In Short

The Situation: The Italian Parliament has enacted new rules on financial leases.

The Result: A statutory definition of "financial lease" and rules in the case of breach by the lessee have been introduced.

Looking Ahead: The new rules provide more clarity, and the market for leasing portfolios acquisitions will benefit.

Law no. 124 of August 4, 2017 ("Law 124") provides important new rules on financial leases in Italy. It introduces a statutory definition of "financial lease" and deals with the event of serious breach (grave inadempimento) by the lessee.

Definition of "Financial Lease"

Italian law already had various provisions governing financial leases (for regulatory, accounting, tax, and bankruptcy purposes), but it did not contain a general definition of "financial lease." Law 124 defines "financial lease" as:

the agreement whereby [a] registered bank or [b] financial intermediary enrolled with the register set forth by Article 106 of [the Italian Banking Law] undertakes [as Lessor] with the Lessee to buy or build an asset according to the Lessee's choice and instructions and, while the Lessee takes the risks relating to the loss/deterioration of the asset, [the Lessor] makes the asset available to the Lessee for a given period of time for consideration which takes into account the purchase or construction price and duration of the agreement. Upon expiry of the lease agreement, the Lessee has the option to purchase the asset at a pre-determined price; or, in case of not exercise of such option, must return the asset to the Lessor.

This definition basically reproduces the one typically used in the market and in the statutes in relation to financial leases of first-dwelling/abode real estate properties.

The reference to a bank or intermediary registered pursuant to Italian Banking Law raises the question whether Law 124 restricts the possibility to act as lessor under a financial lease only to banks and financial intermediaries, thereby excluding other intermediaries (funds and insurance companies) that are otherwise permitted to carry out a lending activity in Italy.

Serious Breach by the Lessee

In the case of a serious breach by the lessee, the lessor is entitled to terminate the lease. A serious breach occurs if the lessee fails to pay six monthly rentals or two quarterly rentals for real estate assets, or four monthly rentals for other assets.

In the case of termination of the agreement, the lessor is entitled to have the asset returned to it and sell the asset and be paid with the proceeds of the sale. The lessor is obliged to remit to the lessee the proceeds from the sale of the asset at market value, less the aggregate of: (i) the rentals due and still unpaid at the date of termination of the lease; (ii) the rentals not yet due and payable (but only with respect to the principal amount, not interest); (iii) the price payable under the lease agreement for the exercise of the purchase option by the lessee; and (iv) any costs and expenses borne by the lessor for the recovery of the asset, its evaluation, and its custody for the period prior to the sale. This is without prejudice to the rights of the lessor if the price obtained from the sale of the asset is lower than the amounts due by the lessee to the lessor.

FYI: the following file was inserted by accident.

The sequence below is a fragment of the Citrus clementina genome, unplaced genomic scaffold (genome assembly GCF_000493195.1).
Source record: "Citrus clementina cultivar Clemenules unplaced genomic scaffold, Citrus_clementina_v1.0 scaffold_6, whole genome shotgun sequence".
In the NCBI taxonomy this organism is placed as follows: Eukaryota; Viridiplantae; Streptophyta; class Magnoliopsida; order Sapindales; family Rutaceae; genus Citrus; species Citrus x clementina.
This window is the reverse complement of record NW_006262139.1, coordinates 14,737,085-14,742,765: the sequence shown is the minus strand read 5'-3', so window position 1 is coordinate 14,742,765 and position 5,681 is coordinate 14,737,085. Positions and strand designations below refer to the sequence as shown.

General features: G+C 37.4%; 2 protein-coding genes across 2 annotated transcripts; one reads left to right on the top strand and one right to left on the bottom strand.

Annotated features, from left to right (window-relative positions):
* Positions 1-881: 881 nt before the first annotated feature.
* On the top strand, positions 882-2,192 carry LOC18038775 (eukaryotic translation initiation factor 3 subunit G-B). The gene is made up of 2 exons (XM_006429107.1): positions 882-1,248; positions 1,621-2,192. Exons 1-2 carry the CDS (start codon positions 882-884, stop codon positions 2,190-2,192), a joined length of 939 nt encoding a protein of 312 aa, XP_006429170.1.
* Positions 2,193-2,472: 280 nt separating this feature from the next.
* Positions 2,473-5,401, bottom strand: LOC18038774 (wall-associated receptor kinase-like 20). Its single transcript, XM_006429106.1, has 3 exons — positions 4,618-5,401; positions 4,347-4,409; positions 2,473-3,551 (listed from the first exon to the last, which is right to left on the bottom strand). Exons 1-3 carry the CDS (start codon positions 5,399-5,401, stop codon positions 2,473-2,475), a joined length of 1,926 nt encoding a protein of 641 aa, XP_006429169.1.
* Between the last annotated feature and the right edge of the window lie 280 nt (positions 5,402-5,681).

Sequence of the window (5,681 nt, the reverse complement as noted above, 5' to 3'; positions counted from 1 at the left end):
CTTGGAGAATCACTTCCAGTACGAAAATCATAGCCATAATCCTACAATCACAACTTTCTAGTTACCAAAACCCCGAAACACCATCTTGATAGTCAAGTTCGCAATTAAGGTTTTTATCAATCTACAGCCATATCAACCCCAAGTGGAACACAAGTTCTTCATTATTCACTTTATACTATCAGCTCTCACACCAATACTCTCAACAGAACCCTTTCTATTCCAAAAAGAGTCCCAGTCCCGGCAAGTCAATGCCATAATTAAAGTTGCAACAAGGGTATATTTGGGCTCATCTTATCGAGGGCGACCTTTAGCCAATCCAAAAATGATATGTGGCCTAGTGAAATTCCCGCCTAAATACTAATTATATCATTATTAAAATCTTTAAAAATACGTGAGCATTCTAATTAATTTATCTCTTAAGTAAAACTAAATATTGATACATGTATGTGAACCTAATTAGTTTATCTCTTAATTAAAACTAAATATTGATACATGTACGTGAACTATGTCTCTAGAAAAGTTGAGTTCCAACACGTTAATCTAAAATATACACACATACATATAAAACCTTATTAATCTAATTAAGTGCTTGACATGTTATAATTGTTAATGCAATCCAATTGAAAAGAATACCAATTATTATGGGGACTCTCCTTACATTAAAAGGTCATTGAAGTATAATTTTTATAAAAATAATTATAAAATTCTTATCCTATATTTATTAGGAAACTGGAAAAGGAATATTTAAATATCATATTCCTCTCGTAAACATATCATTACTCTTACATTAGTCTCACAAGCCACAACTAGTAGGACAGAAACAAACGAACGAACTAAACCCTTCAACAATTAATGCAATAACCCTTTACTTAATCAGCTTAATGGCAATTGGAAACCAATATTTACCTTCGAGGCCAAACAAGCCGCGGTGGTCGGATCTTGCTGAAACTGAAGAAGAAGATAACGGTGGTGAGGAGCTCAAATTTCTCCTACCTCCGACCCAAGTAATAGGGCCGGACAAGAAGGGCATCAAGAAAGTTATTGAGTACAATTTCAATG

These rules are similar to those already provided for in a bankruptcy situation and for first-dwelling/abode real estate properties, both of which continue to apply. They imply the invalidity of penalty clauses, which are typically included in financial leases and which require the lessee to pay to the lessor, in any event, the full amount due for both principal and interest.

The lessor may sell the asset on the basis of the value resulting from publicly available market surveys prepared by professional appraisers. When these are not available, the lessor must obtain a valuation made by an expert appointed jointly by the parties or by an expert independently chosen by the lessor among three professional appraisers. The sale procedure must meet efficiency, transparency, and publicity criteria.

Entry Into Force

The new rules enter into force on August 29, 2017. It is a moot point whether they are wholly or partly applicable to existing financial leases. If they are, it is a further moot point whether leases for which a termination event has already occurred at the time of entering into force of Law 124 are covered by the new provisions.

Four Key Takeaways

  1. A new statutory definition of "financial lease" has been introduced in Italy.
  2. In the case of a serious breach by the lessee, the lessor is entitled to terminate the agreement and sell the asset.
  3. In the case of sale of the asset, the lessor can retain an amount equal to the rentals due and still unpaid, the principal amount of rentals not yet due and payable, the purchase option price payable by the lessees at the end of lease, and any costs and expenses incurred.
  4. The exact impact of the new rules on existing leases needs to be carefully assessed.